Sunday, 16 October 2016

Mapping Mountains – Significant Name Changes – 200m Twmpau

Garreg Mountain (SJ 133 782)

There has been a Significant Name Change to a hill that is listed in the 200m Twmpau, and the following details are in respect of a hill that was surveyed with the Trimble GeoXH 6000 on the 23rd January 2016.

The criteria for the list that this name change applies to are:

200m Twmpau - All Welsh hills at and above 200m and below 300m in height that have 30m minimum drop, with the word Twmpau being an acronym standing for thirty welsh metre prominences and upward.

The hill is a part of the Bryniau Clwyd range, which is an extensive group of hills situated in the north-eastern part of north Wales, and it is positioned between the small communities of Trelogan and Berthengam to the north-west, Chwitffordd (Whitford) to the east and Gorsedd to the south-east.

The Trimble GeoXH 6000 gathering data at the summit of Garreg Mountain

The hill appeared in the 200m P30 list on Geoff Crowder’s website under the partly invented name Pen Coed y Garreg, with an accompanying note stating; Name from wood at the summit.  During my early hill listing I thought it appropriate to either invent a name for a hill, or use a name that appeared near to the summit of the hill on Ordnance Survey maps of the day.  My preference was to use farm names and put PenBryn or Moel in front of them or as in this instance, use the name of the wood at the summit of the hill and prefix it with the word Pen.  This is not a practice that I now advocate as with research either conducted locally or historically an appropriate name for the hill can usually be found.    

Pen Coed y Garreg
    Name from wood at the summit

Since publication of these P30 lists on Geoff Crowder’s website there have been a number of Ordnance Survey maps made available online, some of these are historical such as the series of Six-Inch maps on the National Library of Scotland website, whilst others are current and digitally updated such as the enlarged map hosted on the Geograph website.  Two of the historical maps now available are the Ordnance Survey Draft Surveyors map which formed the basis for the Ordnance Survey One-Inch ‘Old Series’ map, and it was these maps that name the hill as Garreg Mountain.

Extract from the Ordnance Survey Draft Surveyors map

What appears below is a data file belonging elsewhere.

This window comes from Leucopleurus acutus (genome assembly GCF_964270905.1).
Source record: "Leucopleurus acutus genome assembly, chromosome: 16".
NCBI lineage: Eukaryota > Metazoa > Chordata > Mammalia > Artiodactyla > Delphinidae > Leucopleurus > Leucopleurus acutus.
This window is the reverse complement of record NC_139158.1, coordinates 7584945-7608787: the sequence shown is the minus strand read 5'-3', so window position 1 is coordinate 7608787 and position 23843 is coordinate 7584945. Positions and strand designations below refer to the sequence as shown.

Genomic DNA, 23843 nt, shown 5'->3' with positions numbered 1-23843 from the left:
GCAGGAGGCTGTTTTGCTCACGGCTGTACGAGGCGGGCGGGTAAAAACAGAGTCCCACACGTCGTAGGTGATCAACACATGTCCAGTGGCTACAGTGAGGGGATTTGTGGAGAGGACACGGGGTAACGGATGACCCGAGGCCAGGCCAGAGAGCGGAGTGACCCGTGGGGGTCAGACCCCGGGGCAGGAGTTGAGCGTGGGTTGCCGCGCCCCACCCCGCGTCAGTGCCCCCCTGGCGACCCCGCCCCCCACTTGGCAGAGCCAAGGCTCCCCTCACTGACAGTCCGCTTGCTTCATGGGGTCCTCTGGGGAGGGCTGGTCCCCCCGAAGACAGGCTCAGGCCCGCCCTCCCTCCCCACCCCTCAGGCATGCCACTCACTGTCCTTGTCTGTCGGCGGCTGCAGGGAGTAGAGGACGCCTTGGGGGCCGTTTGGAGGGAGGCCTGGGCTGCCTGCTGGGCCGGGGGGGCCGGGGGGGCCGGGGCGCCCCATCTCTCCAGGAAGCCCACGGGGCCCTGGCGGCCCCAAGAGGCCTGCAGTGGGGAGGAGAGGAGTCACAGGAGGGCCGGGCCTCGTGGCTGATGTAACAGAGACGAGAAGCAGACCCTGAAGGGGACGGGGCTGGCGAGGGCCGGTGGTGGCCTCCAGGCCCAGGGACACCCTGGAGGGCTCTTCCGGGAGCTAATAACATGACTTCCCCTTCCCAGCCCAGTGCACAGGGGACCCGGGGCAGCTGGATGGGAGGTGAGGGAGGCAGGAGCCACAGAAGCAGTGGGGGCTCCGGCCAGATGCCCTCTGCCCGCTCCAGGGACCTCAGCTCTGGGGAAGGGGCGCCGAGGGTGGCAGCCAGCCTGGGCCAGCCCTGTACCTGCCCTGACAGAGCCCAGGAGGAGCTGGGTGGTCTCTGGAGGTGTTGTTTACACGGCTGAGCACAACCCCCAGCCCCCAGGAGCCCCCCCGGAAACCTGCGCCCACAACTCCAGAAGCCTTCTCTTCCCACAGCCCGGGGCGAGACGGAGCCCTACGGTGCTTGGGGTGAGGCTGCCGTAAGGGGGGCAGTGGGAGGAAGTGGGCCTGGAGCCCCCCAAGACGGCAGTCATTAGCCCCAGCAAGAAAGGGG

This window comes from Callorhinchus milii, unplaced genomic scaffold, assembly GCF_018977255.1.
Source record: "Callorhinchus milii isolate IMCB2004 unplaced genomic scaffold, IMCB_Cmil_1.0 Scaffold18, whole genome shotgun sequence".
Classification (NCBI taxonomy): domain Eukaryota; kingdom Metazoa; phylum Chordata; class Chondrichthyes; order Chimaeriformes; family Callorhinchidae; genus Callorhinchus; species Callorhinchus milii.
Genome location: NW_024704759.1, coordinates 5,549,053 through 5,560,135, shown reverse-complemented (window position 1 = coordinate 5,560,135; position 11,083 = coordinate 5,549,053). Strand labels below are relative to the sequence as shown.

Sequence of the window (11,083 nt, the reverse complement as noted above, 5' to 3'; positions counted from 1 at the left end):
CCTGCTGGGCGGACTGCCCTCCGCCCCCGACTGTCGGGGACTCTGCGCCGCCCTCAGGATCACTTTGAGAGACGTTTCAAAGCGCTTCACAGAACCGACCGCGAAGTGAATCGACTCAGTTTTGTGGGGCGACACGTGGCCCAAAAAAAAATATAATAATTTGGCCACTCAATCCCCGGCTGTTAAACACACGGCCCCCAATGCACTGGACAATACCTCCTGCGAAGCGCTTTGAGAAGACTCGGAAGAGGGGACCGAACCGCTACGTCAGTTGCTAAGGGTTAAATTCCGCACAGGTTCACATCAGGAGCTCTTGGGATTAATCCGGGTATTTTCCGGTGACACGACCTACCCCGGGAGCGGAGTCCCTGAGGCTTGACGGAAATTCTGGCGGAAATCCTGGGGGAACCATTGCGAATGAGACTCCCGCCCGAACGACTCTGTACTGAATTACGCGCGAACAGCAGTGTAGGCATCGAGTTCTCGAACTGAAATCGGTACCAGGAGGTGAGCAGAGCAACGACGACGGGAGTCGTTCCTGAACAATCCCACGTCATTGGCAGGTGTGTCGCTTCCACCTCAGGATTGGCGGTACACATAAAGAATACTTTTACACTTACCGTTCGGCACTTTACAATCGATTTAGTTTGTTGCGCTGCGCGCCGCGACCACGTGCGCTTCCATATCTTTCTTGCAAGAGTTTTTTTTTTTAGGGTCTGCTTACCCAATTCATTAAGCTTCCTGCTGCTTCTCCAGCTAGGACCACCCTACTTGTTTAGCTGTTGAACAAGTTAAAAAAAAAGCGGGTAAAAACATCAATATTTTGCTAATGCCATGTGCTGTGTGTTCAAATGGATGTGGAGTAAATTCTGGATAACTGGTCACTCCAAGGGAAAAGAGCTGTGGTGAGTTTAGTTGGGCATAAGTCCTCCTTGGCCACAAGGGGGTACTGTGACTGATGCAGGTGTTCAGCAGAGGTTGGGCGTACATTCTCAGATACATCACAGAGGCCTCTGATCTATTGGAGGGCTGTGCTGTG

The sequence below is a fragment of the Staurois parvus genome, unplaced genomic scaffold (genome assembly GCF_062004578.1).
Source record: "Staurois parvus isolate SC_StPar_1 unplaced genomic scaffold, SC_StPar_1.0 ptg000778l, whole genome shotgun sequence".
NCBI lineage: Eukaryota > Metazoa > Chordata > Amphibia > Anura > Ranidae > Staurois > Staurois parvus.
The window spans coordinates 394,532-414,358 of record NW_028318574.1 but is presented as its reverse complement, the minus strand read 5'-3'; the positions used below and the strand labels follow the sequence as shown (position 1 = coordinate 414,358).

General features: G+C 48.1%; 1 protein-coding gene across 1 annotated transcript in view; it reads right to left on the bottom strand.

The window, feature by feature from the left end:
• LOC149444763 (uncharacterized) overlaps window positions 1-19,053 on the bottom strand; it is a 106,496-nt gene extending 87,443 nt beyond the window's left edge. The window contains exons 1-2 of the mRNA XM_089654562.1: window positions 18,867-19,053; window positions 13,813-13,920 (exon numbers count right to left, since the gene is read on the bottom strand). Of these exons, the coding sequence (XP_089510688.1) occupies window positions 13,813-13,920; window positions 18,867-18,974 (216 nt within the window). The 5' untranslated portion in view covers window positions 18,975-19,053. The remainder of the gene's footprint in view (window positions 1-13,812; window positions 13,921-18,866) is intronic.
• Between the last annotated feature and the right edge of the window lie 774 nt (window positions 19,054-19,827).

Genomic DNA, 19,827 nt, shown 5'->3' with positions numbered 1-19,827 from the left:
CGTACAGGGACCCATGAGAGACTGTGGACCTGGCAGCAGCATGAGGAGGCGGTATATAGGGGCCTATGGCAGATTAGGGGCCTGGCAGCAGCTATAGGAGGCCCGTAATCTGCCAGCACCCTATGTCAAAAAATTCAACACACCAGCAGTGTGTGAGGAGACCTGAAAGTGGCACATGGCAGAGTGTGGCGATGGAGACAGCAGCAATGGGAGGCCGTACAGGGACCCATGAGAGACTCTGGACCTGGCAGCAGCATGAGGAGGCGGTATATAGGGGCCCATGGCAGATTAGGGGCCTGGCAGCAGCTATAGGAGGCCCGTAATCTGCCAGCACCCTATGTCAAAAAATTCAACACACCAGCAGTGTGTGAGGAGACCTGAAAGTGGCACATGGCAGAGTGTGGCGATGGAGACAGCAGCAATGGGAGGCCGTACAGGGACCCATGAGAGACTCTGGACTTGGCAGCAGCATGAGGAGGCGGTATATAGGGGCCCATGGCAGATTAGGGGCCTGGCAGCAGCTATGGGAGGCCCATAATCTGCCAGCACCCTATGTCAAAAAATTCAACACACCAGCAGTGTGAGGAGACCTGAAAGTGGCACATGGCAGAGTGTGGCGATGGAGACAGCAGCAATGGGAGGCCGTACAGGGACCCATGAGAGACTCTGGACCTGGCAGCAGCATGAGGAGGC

Extract from the Ordnance Survey One-Inch 'Old Series' map

The Draft Surveyors maps consist of the preliminary drawings made by the Ordnance Survey’s surveyors between the 1780s and 1840 and formed the basis for the first publicly available One-Inch map.  They were drawn at scales of six inches to the mile for areas considered of particular military significance and down to two inches to the mile for other areas.  Fair copies were then produced from these preliminary drawings to one inch to the mile and then copper plates were prepared for printing.  The Draft Surveyors maps for the whole of Wales are now available online and they form an important part in the study of Welsh upland place-names as they bridge the time frame between the late 18th century and the mid-19th century when the Ordnance Survey produced their first One-Inch maps. 

The One-Inch ‘Old Series’ was the first map that Ordnance Survey published, and  they were based on the preceding Draft Surveyors map.  Their publication culminated from the whole of Britain being surveyed between 1791 and 1874 and the detail gathered therein produced at a scale of one inch to the mile and published in sheet format between 1805 and 1874.  The One-Inch ‘Old Series’ maps for the whole of Wales are now available online; they are also available in map format as enlarged and re-projected versions to match the scale and dimensions of the Ordnance Survey 1:50,000 Landranger series and are published by Cassini.  This series of maps forms another important part in the study of Welsh upland place-names and bridge the time frame leading to the production of the Ordnance Survey base map of the Six-Inch series.

Therefore the name this hill is now listed by in the 200m Twmpau is Garreg Mountain, and this was derived from the Ordnance Survey Draft Surveyors map and the Ordnance Survey One-Inch ‘Old Series’ map.  This mapping became publicly available after the original P30 lists were published on Geoff Crowder’s website.

The full details for the hill are:

Group:  Bryniau Clwyd

Name:  Garreg Mountain

Previously Listed Name:  Pen Coed y Garreg 

Summit Height:  247.1m (converted to OSGM15)

OS 1:50,000 map:  116

Summit Grid Reference:  SJ 13361 78264 

Drop:  c 53m

Myrddyn Phillips (October 2016)

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